Language Quiz / Language Patterns Definitions (WilMa)

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Can you name the words and terms for Language Patterns by their definitions?

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A term used for a morpheme that is syntactically a word but phonologically an affix (i.e., dependent on another word).
Type of language that has long words with several roots:
Type of language that lacks morphology:
A grammatical pattern in a language for indicating the speech act function of a sentence.
Type of clause that functions as an argument: 'She said [that she was going to the party].'
A verb form that indicates that a situation was caused to happen.
A verb that combines with other verbs and is used grammatically to add a benefactive or an instrument, or to express direction or position, etc.
Type of language where morphemes are easily separable:
Process of forming nouns that refer to a person who performs the activity (e.g., bake > baker).
Verbs that are complete without a direct object are:
Grammatical categories of arguments that are useful in describing the grammar of a language (such as 'subject.')
The case of instruments.
How a language relates arguments to their governing heads.
A term used for a word (possibly a part of speech) that functions to equate a subject noun phrase with a predicate noun phrase.
A phenomenon whereby the form of one word requires a corresponding form in another.
The case of direct objects.
A grammatical pattern in a language for shifting the point of view or perspective of a sentence from, for example, the subject to the direct object.
Cover term for a preposition (which comes before its object) or a postposition (which comes after its object).
A morpheme that classifies words into grammatical categories based on shape, function, etc.
When a lexical class contains a fixed membership (e.g., prepositions in English), it is:
Type of clause that is interpreted as modifying another clause: '[After she left], I decided to go to sleep.'
A traditional term for a sentence-like unit that is embedded within another sentence.
The case of possessors.
A root or affix that doesn't have to occur with another morpheme in the same word.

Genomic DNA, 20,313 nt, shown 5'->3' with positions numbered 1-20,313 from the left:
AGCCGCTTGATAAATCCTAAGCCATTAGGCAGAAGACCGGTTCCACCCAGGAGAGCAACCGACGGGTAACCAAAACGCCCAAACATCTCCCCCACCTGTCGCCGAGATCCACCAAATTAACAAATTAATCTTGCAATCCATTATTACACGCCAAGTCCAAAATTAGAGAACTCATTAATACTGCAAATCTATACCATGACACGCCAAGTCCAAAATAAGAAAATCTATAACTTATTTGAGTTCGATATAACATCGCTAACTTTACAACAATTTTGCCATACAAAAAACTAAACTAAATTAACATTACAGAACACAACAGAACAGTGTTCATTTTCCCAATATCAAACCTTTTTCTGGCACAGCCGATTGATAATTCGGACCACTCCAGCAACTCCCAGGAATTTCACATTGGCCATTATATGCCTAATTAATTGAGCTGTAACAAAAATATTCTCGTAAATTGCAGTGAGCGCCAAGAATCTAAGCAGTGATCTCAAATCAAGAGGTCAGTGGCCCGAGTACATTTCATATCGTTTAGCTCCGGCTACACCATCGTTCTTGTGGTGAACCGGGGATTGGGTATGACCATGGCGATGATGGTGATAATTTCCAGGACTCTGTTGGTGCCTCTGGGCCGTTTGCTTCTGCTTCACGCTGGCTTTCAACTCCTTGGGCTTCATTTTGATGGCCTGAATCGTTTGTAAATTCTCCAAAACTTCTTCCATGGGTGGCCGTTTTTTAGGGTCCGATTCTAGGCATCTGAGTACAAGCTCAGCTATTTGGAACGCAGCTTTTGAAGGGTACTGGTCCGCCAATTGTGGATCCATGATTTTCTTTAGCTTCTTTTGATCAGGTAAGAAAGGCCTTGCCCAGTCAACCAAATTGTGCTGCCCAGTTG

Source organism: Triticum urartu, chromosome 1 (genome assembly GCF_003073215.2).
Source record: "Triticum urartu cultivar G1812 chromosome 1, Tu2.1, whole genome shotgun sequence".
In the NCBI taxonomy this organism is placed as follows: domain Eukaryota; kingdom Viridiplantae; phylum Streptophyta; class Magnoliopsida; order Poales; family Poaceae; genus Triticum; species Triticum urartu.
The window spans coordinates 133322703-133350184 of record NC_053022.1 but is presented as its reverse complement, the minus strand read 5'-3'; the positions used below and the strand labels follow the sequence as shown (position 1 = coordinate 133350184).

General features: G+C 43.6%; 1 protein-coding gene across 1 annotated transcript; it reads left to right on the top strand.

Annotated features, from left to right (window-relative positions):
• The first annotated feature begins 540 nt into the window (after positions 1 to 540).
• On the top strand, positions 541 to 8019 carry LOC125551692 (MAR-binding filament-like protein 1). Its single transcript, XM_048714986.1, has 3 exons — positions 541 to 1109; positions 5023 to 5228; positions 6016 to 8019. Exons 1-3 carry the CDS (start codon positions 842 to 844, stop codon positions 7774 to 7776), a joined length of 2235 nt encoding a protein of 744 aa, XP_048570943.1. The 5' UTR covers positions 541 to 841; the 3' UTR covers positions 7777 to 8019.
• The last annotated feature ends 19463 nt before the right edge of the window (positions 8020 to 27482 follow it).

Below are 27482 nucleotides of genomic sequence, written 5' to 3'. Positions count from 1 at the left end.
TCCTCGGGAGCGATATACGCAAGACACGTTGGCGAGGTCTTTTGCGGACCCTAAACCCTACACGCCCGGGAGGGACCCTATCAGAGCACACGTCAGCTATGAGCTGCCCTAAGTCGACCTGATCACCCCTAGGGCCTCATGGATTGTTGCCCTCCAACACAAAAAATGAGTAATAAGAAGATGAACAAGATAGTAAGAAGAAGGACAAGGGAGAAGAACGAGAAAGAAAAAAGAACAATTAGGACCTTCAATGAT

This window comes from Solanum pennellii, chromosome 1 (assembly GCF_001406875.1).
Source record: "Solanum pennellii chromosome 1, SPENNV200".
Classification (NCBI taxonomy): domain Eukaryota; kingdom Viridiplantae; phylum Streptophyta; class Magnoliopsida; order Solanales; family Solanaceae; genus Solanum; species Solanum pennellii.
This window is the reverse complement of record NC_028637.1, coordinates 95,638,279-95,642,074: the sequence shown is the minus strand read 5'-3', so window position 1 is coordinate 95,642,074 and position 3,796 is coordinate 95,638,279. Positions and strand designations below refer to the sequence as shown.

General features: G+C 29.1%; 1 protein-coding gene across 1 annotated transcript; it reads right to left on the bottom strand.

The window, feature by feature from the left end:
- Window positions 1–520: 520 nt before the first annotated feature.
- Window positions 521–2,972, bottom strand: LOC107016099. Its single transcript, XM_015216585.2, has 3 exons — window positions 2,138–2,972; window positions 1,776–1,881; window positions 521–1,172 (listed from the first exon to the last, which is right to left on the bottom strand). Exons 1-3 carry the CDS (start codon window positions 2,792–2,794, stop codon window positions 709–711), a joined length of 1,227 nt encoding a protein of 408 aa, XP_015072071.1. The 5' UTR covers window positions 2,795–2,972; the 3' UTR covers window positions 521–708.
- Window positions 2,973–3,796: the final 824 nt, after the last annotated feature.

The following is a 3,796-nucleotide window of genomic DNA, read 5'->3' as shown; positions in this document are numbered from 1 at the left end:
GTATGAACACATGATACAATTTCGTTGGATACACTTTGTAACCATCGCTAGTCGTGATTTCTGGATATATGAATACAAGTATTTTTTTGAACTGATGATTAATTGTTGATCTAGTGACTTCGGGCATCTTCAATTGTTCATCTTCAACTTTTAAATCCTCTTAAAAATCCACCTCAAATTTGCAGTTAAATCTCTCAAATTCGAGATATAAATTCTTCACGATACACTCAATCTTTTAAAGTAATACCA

A word formed from two roots or words: blackbird, toy gun, life-saver.
Mood used to express uncertainty:
The case of subjects.
A derivational process by which some part of speech (typically a verb, adjective, etc.) is turned into a noun.
The three common types of argument tracking:
A root or affix that has to occur with another morpheme in the same word.
When the grammatical role of an argument in a clause is on the argument.
A grammatical system for signaling whether a situation is beginning, continuing, ending, repeating, etc.
A grammatical pattern in a language for locating a situation in time.
The case of transitive subjects.
Type of clause that is interpreted as modifying a noun: 'the student [that Mary saw last week].'
When the grammatical role of an argument is marked on the predicate.
Mood for commands:
Mood for 'let's [do something]':
A grammatical category containing actions.
Mood for questions:
Pattern used to denote an event without any implication of an instigator.
When a lexical class is one that has many (possibly infinitely many) members, it is:
A term used in phonology for a process whereby syllabification applies across words.
An affix that is placed inside of another morpheme.
The form of a noun phrase (or the elements within it) indicating the role of that noun phrase within a sentence.
A phrase in some languages consisting of the verb and its objects (but in some language this word used for a part of speech that is broader than a verb.)
Type of language where morphemes that combine several grammatical concepts:
A category of word or root in a language that is useful in describing its grammar.
A noun phrase (generally) that receives an interpretation (role) with regard to a verb.
An affix on a verb used to add a benefactive object.
A type of verb compounding in which a noun and a verb combine.
Mood for statements:
A term usually intended as a part of speech for a class of little words that doesn't match traditional categories like preposition, noun, etc.
A term generally used for the smallest element in a language that makes sense when you say it by itself and that can appear in different places within a sentence.
Verbs that require or imply a direct object are:
A grammatical category containing things.
The case of indirect objects.

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